I like the Lords. I more than accept, though, that it badly needs some reform. The thing is: I really don’t want the second chamber to become yet another House of elected people who fail to represent us. I don’t trust our current generation of politicians enough to see their number increased and I have little faith in the democratic vehicles and platforms, currently already at our disposal. Pun intended. I dislike the idea of having the tedium of what would amount to another General Election and can see logistical chaos and greater risk of political imbalance in it being held at the same time and a completely ridiculous expense if held on a different year. Neither do I fancy the inevitable poison of ego-driven stalemate, a gamesmanship that I see between the two Houses in the United States.

Perhaps I can be persuaded to change my mind, one day and, maybe, I can even be convinced that a second chamber is actually not necessary, at all but both possibilities, particularly as isolated measures, are moot to my present mind and I don’t believe either would hold any more guarantee of democratic progress than the ad hoc promises of devolution will automatically increase people power. We’d need to be a darned sight more grown up and a lot better informed.

Personally, I would like it if we first tried changing the terms and conditions of the appointees. I’d like to reduce, significantly, the total number of peers and curb their ostentatious allowances. I’d set an upper age limit and cancel life peerages and any remaining hereditary privileges by fixing their terms of office to something like between eight and sixteen years. I’d want to ensure continuum and overlap of old hands and fresh blood but also to minimise the effects of nepotism and self-interested expediency that are, currently, all too achievable.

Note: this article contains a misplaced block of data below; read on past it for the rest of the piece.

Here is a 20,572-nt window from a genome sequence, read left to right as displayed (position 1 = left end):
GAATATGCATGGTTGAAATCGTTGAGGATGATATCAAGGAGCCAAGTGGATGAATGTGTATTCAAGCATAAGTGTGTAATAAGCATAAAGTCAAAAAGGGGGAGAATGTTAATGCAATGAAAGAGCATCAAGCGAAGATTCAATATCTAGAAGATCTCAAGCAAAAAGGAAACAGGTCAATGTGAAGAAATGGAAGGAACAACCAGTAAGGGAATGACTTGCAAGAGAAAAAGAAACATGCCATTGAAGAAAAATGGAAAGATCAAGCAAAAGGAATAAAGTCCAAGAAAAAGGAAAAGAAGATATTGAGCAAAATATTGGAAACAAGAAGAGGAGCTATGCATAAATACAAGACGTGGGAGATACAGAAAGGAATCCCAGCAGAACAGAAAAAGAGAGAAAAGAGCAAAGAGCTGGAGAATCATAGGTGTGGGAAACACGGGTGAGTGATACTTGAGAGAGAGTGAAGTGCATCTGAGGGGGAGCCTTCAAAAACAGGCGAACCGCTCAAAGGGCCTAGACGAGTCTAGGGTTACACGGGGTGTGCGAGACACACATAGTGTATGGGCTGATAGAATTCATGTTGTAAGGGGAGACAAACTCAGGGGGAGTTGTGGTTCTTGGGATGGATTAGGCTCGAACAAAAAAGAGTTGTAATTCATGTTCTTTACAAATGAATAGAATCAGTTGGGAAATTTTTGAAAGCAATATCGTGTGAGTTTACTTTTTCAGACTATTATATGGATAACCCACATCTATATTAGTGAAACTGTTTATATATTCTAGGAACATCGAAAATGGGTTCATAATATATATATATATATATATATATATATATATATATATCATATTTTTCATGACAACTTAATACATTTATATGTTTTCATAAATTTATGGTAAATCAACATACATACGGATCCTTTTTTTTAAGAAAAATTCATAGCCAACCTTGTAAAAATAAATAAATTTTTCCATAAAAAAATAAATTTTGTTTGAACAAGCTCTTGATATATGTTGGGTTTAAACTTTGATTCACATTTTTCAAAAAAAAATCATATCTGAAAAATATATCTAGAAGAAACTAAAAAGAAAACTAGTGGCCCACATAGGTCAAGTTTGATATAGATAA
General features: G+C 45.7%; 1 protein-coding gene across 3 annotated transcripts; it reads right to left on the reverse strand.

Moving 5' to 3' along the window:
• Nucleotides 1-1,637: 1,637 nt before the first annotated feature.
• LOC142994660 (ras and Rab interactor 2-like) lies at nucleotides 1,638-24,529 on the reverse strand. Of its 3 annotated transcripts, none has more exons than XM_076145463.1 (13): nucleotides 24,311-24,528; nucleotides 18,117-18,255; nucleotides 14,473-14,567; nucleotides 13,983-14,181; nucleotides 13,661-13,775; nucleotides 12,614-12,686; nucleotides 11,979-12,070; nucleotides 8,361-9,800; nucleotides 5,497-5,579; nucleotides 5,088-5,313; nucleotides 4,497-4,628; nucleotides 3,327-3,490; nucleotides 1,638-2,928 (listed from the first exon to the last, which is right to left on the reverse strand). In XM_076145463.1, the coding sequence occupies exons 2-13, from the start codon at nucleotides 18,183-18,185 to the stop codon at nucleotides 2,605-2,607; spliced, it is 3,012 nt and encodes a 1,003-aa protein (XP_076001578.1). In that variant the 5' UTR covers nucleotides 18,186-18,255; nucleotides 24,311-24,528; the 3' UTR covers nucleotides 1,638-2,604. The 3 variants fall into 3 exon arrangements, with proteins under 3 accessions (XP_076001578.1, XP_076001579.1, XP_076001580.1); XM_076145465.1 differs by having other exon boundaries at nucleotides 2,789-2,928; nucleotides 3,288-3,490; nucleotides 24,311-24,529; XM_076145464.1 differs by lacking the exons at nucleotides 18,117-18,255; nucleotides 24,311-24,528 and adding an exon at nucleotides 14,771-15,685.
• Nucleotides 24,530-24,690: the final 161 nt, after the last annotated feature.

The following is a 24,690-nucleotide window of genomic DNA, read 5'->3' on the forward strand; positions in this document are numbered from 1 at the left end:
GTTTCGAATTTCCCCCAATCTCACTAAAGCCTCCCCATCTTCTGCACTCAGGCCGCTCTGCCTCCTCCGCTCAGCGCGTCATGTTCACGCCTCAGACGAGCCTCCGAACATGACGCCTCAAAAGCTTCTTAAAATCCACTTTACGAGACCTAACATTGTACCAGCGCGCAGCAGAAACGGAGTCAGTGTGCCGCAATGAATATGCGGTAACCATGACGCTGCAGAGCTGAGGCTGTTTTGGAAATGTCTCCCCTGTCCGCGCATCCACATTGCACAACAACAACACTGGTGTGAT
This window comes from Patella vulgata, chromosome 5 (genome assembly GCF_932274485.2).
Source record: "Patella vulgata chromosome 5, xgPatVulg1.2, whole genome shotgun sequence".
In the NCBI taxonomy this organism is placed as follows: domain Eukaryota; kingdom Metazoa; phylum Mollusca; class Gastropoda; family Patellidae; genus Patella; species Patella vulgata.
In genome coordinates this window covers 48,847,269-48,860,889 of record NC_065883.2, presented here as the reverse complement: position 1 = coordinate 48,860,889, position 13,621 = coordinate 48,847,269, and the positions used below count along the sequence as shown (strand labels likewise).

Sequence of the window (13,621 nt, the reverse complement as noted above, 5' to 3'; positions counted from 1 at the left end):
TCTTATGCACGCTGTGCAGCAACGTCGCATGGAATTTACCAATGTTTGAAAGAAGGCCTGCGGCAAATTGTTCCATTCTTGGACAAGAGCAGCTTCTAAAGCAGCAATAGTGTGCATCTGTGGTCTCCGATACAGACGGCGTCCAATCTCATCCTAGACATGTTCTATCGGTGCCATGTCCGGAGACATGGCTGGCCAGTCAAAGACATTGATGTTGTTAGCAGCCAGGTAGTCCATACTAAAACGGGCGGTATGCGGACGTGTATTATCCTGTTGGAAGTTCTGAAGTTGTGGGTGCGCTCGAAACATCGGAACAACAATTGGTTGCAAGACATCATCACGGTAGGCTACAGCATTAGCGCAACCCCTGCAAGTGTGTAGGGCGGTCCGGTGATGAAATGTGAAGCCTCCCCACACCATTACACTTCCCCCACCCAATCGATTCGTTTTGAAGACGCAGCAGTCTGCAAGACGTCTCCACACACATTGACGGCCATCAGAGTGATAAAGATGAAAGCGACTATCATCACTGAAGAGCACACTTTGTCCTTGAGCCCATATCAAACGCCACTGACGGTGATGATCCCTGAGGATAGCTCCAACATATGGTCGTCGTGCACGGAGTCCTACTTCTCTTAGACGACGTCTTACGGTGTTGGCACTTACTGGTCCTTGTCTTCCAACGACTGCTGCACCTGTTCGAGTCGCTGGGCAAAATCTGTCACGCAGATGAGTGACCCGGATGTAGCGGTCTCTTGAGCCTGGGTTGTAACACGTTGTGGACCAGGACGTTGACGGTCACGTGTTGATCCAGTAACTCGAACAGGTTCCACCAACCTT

I’d keep the number of Bishops about the same, rename them collectively as Lords Spiritual and try to ensure that they more reflectively represent the diverse make-up of the population’s faiths. Including humanists. After all, it takes a certain faith to not believe, too.

As for MPs: well, there are far, far too many. I would suggest that no Parliamentary Party, even of Government and Opposition, be allowed to appoint more than, say, ten or fifteen Party peers within any Parliamentary term. And even that number seems a bit generous but that’s probably because, at the moment, once they’re in, they take root. I would welcome a concerted cull.

I feel, strongly, that cross-benchers/non-affiliates should at least equal the sum total of politically affiliated members and Lords Spiritual. The House of Lords Appointments Commission – which could also do with shaking up – has the remit for vetting all nominees but also and especially for appointing ‘independents’ but there are relatively few appointed each year since the Parliamentary Parties hog most of the space. The areas of interest, experience and expertise are filled with too many aloof, corporate-scale professionals and too few from vocational careers and familiar lifestyles. As being over twenty-one – which seems absurdly young – ‘expertise’ and ‘a willingness to commit’ are the gateway requirements, we could try elevating to this high office, retired union reps, policemen/women, journalists; retired or on-sabbatical teachers, tradesmen, professors, comedians, medics, actors, hairdressers, care workers, etc, etc, etc. Real people, who look like us and have come from doing the same kinds of work as us and the people we know. Perhaps some kind of scouting and invitation process could be considered and a campaign to promote awareness of the nomination mechanism.